I believe also that I can shed light on the donor of an interesting group of objects (three ivory lidded vessels and two ivory armrings) from Owo in Nigeria (nos. 382-86). They went to the Berlin Museum fur Volkerkunde via the Prussian Royal Kunstkammer, and according to a letter (dated Feb. 5, 1872) in the museum archives from J. Friedlander, who is not otherwise identified, they were given to the royal collection by Friedlander's grandfather. The writer of the letter was, if I am not mistaken, Julius Friedlander, a celebrated numismatist and from 1868 to 1884 Director of the Royal Coin Collection (hence his referring to Wilhelm Grube of the Berlin museum's East-Asia Department as "dear colleague"). His grandfather was the Konigsberg-born businessman and Jewish intellectual David Friedlander, an associate of the philosopher Moses Mendelssohn and friend of Alexander von Humboldt, whom the younger Friedlander credits with having persuaded his grandfather to give the ivories to the museum. It would be worth investigating whether David Friedlander's papers and correspondence have survived, and if so, whether they record how he acquired the objects.

Now for the downside. Considering the importance of this catalogue for the future study of African art history--the fact that it is likely to become a standard work of reference--one would expect the British Museum to have taken great pains to see that the photographs and text were as free of blemishes as is humanly possible. Instead there are serious shortcomings. The photograph (no. 553) of the Afro-Portuguese saltcellar in the Czartoryski Museum in Cracow is printed upside down. Illustration 14, of Manuel ne Wunda, the seventeenth-century ambassador of the King of the Kongo to the Holy See, is printed in negative. The Bini-Portuguese saltcellar in the Lipchitz Collection (no. 801) is illustrated by a photograph of the Bini-Portuguese saltcellar (no. 798) in the Etnografisch Museum in Antwerp. The illustration of a Bini-Portuguese spoon (no. 14) is mislabeled as Sapi-Portuguese.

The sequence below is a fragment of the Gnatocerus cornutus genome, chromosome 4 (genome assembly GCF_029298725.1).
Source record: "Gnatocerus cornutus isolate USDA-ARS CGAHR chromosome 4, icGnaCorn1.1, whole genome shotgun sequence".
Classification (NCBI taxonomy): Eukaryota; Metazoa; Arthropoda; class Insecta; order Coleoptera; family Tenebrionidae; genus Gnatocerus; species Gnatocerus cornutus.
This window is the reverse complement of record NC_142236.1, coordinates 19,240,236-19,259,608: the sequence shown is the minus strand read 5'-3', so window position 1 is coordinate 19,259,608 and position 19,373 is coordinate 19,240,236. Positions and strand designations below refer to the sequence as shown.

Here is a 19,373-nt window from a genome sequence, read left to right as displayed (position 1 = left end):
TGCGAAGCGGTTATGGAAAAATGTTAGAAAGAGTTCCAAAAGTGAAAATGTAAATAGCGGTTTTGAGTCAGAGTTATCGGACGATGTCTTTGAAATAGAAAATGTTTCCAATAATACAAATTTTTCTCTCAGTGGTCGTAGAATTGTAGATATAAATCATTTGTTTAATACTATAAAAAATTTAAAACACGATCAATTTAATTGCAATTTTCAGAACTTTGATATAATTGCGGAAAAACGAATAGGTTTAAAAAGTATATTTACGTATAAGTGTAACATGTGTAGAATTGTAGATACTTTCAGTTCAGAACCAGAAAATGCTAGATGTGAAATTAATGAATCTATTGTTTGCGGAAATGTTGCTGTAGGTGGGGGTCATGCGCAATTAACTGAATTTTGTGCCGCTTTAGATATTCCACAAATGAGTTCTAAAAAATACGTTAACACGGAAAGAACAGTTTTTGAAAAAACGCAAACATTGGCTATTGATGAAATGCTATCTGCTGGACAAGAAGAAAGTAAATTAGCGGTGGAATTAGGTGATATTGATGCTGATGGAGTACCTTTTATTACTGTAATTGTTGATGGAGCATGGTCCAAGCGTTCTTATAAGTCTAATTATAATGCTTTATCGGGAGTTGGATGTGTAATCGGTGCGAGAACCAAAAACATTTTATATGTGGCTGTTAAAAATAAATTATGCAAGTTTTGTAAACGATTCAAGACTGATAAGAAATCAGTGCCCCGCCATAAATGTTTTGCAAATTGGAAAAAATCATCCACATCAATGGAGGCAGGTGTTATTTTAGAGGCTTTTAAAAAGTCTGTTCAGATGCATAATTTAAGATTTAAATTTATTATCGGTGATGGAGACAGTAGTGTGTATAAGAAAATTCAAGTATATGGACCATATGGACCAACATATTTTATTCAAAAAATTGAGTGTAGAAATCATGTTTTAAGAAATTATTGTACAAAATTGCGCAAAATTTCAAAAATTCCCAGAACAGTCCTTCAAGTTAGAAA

Nor does the text show signs of having been properly checked. There are minor mistakes of one kind or another throughout. Some of them are simple misspellings or typographical errors: "fifthteenth" for "fifteenth"; "occurred" for "occurred" (p. xxv); "coachs" for "coaches" (p. xxvii)--and all of these before one has gotten into the body of the catalogue itself. I noticed a number of garbled proper names: for example, Robert Plankett instead of Plunkett (p. xxxiii); Mrs. Lightgow instead of Lithgow (pp. 183, 184); Dale Idgiens instead of Idiens, and Henggeler G. instead of Henggeler J. (p. 310). Anyone looking for the "Notes on Museums" in The Illustrated Archaeologist of 1984 (p. 312) will look in vain, since the date should be 1894. Similar frustration awaits the person interested in the Dresden Kunstkammer who looks in the bibliography for the publications by Guhr and Neumann 1985, Hantzsch 1902, Menzhausen 1985, and Wolf 1960 (p. 100). None of them are listed.

All of this could and should have been corrected in advance by careful proofreading. Was publication rushed, or was too much reliance placed on computers to undo the human errors and omissions that so easily creep in? One expects more from the British Museum. These flaws don't make the catalogue worthless to the researcher or historian, but they do introduce an unwelcome note of uncertainty. It is a pity, when there is so much to celebrate in the long-awaited appearance of Bassani's magnum opus, that one finds oneself distracted by his publisher's failure to do it justice.

(1.) J. Vansina, Art History in Africa (London, 1984), p. 40.

(2.) "Oeuvres d'art et objets africains dans l'Europe du XVIIe siecle," in Ouverture sur l'art africain (Paris, 1986), pp. 64-86.

(3.) Although some will welcome the CD-ROM, I found that a database of the material would have been more useful. The facility to enlarge illustrations, which sounded promising, simply exposed the limitations of the original digital images.

(4.) These groupings in the catalogue itself correspond to four groups of items listed in the foreword ("documented and located," "documented and unlocated," "unidentified," and "undocumented"); but it is not easy to square the numbers given there--534, 118, 165, and 119 respectively--with the total of 818 items actually listed in the text.

(5.) Other figures, it seems, were taken to Europe but have not survived, such as the "idols" and "other different instruments of superstition" ("idoli con altri varii instrumenti superstitiosi") that Father Andrea da Pavia brought from Angola to Rome in 1692 (no. 519).

(6.) A particular and descriptive Catalogue of the Curiosities natural and artificial in the Lichfield Museum collected (in the space of 46 years) by Richard Greene (Lichfield, 1786).

(7.) A Catalogue of the Rarities to be seen at Adams's at the Royal Swan in Kingsland Road (3rd ed., London, 1756). The objects listed include "a Tomahawk, or Ethiopian's, or Hottentot Man's Suit of Cloaths'; "Purses of Guinea Grass"; "Queen of Whiddah's Caps of her own making"; and "King of Angola's Scepter.

WILLIAM HART, senior lecturer in philosophy at the University of Ulster, Coleraine, Northern Ireland, is the author of Continuity and Discontinuity in the Art History of Sierra Leone and many articles on Sierra Leone's traditional art. He also serves as a consulting editor of African Arts. Dr. Hart was a lecturer in Fourah Bay College, University of Sierra Leone, in the 1970s.

COPYRIGHT 2002 The Regents of the University of California
COPYRIGHT 2003 Gale Group